A123 Systems Inc. (Nasdaq: AONE) once had a promising future making electric car batteries. Then a series of company missteps coupled with a glut in the marketplace sent A123, based in Waltham, Mass., into bankruptcy protection on Tuesday.
The lithium-ion battery technology company was created at MIT. Although its public-offering presentations in 2009 were delivered to standing-room-only audiences, today it has become the latest U.S. government-sponsored company to file for bankruptcy. It isn't the first, and it probably won't be the last.
The issue of failed ventures backed by government guarantees has been used by opponents of the Barack Obama administration’s stimulus spending policy. A123’s bankruptcy protection filing was announced on the same day as the second of three presidential debates and a day before another failed government-backed green-energy company, Solyndra Inc., goes before a federal bankruptcy judge in Delaware. The timing of these developments could only be worse for the Obama campaign if they had happened even closer to the Nov. 4 U.S. presidential election.
A123 received a $249 million federal loan guarantee in 2009 as part of Washington's promotion of alternative energy technologies. It ended up using $129 million to build a plant in Livonia, Mich. In its bankruptcy court filing, A123 listed assets of $459.8 million and liabilities of $376 million as of Aug. 31.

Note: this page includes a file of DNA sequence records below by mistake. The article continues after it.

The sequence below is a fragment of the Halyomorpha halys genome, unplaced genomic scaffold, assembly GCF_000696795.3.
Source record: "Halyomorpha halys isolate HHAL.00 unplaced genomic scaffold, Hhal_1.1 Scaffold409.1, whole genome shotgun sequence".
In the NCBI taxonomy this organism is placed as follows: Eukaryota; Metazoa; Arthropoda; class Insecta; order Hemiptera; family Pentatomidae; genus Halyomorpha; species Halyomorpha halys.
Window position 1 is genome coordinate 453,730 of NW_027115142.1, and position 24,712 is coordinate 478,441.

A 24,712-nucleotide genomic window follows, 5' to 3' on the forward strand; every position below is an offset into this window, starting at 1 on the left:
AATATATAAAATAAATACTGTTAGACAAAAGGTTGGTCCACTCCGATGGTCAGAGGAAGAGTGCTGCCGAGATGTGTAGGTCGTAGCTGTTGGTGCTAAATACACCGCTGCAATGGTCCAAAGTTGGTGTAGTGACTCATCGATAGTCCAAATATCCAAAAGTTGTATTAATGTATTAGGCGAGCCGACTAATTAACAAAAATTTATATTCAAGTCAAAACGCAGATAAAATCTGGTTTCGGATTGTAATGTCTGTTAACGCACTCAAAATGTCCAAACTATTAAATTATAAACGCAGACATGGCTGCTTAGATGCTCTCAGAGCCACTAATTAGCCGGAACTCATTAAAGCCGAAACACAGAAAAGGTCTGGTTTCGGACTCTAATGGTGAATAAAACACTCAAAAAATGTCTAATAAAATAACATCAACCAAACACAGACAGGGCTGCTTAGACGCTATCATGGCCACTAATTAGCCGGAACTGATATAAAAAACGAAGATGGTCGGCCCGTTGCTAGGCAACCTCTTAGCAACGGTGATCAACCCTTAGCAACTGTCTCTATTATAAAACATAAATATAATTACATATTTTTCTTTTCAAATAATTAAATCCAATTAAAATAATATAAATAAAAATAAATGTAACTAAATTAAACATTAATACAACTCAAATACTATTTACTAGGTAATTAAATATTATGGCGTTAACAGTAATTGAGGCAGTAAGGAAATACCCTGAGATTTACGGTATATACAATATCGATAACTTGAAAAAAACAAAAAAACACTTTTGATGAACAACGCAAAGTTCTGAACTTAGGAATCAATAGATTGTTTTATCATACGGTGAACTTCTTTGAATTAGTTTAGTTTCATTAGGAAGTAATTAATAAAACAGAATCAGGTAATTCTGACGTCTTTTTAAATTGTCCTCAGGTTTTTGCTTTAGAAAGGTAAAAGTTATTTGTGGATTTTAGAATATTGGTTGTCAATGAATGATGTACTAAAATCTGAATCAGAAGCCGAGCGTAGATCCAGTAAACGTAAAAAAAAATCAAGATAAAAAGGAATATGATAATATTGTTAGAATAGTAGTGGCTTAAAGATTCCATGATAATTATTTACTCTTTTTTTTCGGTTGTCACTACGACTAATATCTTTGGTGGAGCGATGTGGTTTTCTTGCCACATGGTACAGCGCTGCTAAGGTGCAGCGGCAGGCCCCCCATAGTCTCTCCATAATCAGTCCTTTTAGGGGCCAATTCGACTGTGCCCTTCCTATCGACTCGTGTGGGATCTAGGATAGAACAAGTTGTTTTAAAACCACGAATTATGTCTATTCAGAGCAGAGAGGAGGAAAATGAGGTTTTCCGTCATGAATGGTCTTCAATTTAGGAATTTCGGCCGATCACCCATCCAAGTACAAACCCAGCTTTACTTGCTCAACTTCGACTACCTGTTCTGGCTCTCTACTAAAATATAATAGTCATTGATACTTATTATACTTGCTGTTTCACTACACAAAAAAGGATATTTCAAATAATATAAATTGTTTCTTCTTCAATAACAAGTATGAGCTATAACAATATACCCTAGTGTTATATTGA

Under terms of a deal with Johnson Controls, Inc. (NYSE: JCI), it will provide $72.5 million so A123 can operate in bankruptcy. Johnson Controls plans to pay $125 million for A123’s automotive technology, products and customer contracts; its facilities in Livonia and Romulus, Mich.; its cathoe powder manufacturing facilities in China; and A123’s equity interest in Shanghai Advanced Traction Battery Systems Co.
Johnson Controls was also a recipient of a $299 million grant under the same initiative.
The A123 collapse follows a number of similar failures of government-supported green technology start-ups. Here are four of them:
Solyndra Inc. was formed in 2005, two months after Congress approved and Pres. George Bush signed the Energy Policy Act of 2005 that provided loan guarantees. In 2009 it received a $535 million loan guarantee from the Energy Dept. Two years later, it closed its factory, laid off 1,100 workers and filed for bankruptcy.
Earlier this year, Abound Solar filed for bankruptcy, losing about $70 million in taxpayer funding. Besides the funding, it had received a $400 million loan guarantee under terms of the Energy Policy Act of 2005.
Ener1, an Indianapolis-based lithium battery manufacturer that took an $118 million grant from the Energy Dept. in 2009, is now in bankruptcy, along with an affiliate named EnerDel.
Beacon, a flywheel-based energy storage manufacturer in Woburn, Mass., filed last October for Chapter 11 bankruptcy protection. A month later the company agreed to sell a manufacturing facility to pay off the Dept. of Energy loan. In February, the company was bought by private equity firm Rockland Capital LLC.